The Future of Retail – Brick and Mortars Woke Up

According to Piers Fawkes, Founder and President PSFK, “it is an exciting time when it comes to retail. There is transition taking place and some of that is painful. And it will continue to be painful in some places such as department stores. But we are seeing a lot of really exciting ideas and innovations. It’s like retail has woken up.” 

His company just released the latest results of a trend study which tracks the evolution of retail in all of its forms. Here are the highlights:

No More Digital and Offline Divide
The future looks very different from the retail of the past. This point in time marks the end of the digital and offline divide. For one thing, there are more opportunities for brick and mortar stores as shopper experiences are increasingly blended with retail sales. There is a digital underpinning to store sales because now customers expect coordination between all channels from online and the physical store space.

For retailers, it is more important than ever to build an integrated retail business now referred to as  blended retail. It is no longer an offline versus online competition. Offline should work more to its strengths and use online channels to fulfill certain needs. The result, brick and mortar stores are becoming more of a playground rather than a place to just purchase and eventually, in the near future, won't be the place for the actual purchase transactions. 

Higher Consumer Expectations
The consumer mindset is shifting. Consumers don't only want to save time in their shopping excursion, but also want to add value during their visit. They are seeing all channels – offline and online – as a way into the store and seek consistencies across each platform and device. Ideally all should work together holistically.

Nike seeks to meet their most avid consumers’ expectations by, as Ron Faris, General Manager, of Nike’s s23NYC Digital Studio and SNKRS App, described, “creating a sense of community and vibe that you might get in a festival, but on your phone.” Nike is building emotion digitally among their coveted demographic of Sneakerheads fanatics by treating product as content. For example, using AR, Nike buries hints to a stash of highly prized, limited-edition sneakers into their mobile app. Sneakerheads see the shoe on the app and enter a geo-fenced physical area, like a park, where they locate the hidden limited-edition sneakers that they can then purchase in the store. In this way, Nike is shaping sneaker culture by creating a sense of urgency, excitement and scarcity within their most ardent consumer segment.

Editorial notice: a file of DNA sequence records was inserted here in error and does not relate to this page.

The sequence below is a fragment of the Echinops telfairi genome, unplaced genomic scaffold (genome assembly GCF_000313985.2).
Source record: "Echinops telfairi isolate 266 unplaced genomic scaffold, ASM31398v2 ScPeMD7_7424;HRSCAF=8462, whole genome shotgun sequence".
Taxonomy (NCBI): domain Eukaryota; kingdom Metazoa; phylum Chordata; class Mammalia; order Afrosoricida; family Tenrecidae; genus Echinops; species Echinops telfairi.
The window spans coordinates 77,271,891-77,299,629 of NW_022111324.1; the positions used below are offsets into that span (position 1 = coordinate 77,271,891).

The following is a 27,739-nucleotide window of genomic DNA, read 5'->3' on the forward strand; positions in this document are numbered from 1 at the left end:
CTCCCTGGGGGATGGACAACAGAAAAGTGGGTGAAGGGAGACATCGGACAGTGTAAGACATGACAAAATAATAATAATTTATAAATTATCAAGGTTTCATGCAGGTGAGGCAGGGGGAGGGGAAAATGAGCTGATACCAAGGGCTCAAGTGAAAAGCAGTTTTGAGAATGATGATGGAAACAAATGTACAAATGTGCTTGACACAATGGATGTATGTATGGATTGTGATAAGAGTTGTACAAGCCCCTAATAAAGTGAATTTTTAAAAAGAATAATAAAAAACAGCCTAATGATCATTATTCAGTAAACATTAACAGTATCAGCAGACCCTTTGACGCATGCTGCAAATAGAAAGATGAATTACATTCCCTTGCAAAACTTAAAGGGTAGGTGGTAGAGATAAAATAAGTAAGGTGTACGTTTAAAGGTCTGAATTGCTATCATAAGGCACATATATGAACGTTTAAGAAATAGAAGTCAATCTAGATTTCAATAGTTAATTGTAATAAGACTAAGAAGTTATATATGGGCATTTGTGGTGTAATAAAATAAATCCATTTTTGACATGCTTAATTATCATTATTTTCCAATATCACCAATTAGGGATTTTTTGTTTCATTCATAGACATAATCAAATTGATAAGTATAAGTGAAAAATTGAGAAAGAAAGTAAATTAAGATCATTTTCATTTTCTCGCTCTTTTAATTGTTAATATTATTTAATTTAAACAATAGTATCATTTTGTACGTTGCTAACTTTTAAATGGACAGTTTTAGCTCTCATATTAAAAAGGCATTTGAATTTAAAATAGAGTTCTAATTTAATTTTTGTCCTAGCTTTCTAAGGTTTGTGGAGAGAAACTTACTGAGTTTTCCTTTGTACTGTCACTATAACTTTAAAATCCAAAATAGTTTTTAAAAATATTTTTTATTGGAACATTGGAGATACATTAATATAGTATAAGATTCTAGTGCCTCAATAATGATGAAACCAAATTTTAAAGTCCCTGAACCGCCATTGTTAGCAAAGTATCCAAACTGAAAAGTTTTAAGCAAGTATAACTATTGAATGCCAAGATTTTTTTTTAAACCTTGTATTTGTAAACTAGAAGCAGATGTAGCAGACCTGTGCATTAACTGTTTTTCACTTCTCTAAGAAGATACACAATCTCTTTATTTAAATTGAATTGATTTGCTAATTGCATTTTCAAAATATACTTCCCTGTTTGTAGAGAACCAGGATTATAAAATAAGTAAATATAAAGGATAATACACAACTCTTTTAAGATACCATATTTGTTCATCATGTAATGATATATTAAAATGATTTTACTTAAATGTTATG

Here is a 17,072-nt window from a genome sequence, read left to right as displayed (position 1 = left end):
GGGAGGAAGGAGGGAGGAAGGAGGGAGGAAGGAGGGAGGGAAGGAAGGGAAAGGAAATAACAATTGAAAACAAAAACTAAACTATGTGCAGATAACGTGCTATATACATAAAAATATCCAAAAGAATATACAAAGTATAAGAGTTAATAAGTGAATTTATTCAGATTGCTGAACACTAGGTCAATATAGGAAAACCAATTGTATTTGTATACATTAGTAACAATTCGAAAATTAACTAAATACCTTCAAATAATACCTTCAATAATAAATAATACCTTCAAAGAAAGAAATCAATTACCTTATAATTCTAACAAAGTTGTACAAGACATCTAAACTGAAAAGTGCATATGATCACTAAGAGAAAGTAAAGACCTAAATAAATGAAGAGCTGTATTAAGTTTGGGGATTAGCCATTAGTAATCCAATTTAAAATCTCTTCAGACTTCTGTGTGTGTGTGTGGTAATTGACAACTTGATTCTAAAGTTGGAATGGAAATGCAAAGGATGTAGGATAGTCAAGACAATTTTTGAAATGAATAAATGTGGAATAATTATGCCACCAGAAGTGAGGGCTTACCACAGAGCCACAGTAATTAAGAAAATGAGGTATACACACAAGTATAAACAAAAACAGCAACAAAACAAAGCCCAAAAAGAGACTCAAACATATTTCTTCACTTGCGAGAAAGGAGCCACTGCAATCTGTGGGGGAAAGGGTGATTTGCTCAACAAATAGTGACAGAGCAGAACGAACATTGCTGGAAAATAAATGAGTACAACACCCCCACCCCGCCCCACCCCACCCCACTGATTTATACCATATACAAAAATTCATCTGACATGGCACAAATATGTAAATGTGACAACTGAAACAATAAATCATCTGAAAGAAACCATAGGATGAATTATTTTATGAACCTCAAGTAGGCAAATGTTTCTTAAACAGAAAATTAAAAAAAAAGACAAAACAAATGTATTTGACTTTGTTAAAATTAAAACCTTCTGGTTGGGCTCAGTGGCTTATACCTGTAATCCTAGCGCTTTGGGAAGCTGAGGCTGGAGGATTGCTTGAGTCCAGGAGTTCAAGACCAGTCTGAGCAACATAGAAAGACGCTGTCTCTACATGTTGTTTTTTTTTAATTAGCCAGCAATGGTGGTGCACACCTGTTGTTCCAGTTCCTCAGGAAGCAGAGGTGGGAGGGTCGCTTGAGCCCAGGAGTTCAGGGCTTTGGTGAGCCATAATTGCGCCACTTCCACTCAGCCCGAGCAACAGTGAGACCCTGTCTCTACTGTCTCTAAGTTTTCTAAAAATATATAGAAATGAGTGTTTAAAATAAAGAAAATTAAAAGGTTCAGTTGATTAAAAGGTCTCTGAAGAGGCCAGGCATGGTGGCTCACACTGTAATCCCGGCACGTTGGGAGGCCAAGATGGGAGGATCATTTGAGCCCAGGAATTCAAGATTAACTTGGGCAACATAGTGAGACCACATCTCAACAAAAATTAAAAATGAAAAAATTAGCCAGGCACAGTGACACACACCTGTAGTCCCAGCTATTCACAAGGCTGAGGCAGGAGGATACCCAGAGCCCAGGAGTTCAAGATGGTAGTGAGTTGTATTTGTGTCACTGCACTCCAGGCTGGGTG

Advice for Brick and Mortar Stores
Stores should avidly create opportunities for consumer exploration and identity-building through:
    >  Revolving discovery. No more static retail space. Create excitement by changing merchandise frequently to support themes. Support that effort by programming events around the store. An example is the Timberland Concept Store Tree Lab which changes every six weeks.

        >  Integrated wellness. Capitalize on continued growth of wellness market by making spa and fitness part of the retail experience. An example is The Wellery at Saks Fifth Avenue

     >  Educated confidence. Offer hands on workshops and immersive learning activities in the store to build confidence around purchases. An example is Lowe’s Holoroom How To which can show consumers how a new bathroom would look before the project begins. Learn basic home improvement skills before applying them in the real world using VR technology. 

?    >   Valued attention. Serve need and connect to specific consumers based on their interests and proclivities. Transform previously frustrating shopping moments into luxurious experiences that add value to a retail experience. An example is MM.LaFleur which offers a personal shopper experience via a pre-visit survey. The dressing room is set up before the shopper arrives. 

While offline retail has remained fairly static over the years, e-commerce has gone through three modern digital cycles according to PSFK. 1.0, the Follow Model, uses platforms like Facebook. 2.0 is the Intimate Model like Snapchat and 3.0 is the Tribal Cult Model that fuses the first two trends and adds influencers into it by building energy and emotion and creating social bonfires. The inclusion of brick and mortar into the digital Tribal Cult Model hearkens a brand new age of retail when both offline and online can benefit and thrive.

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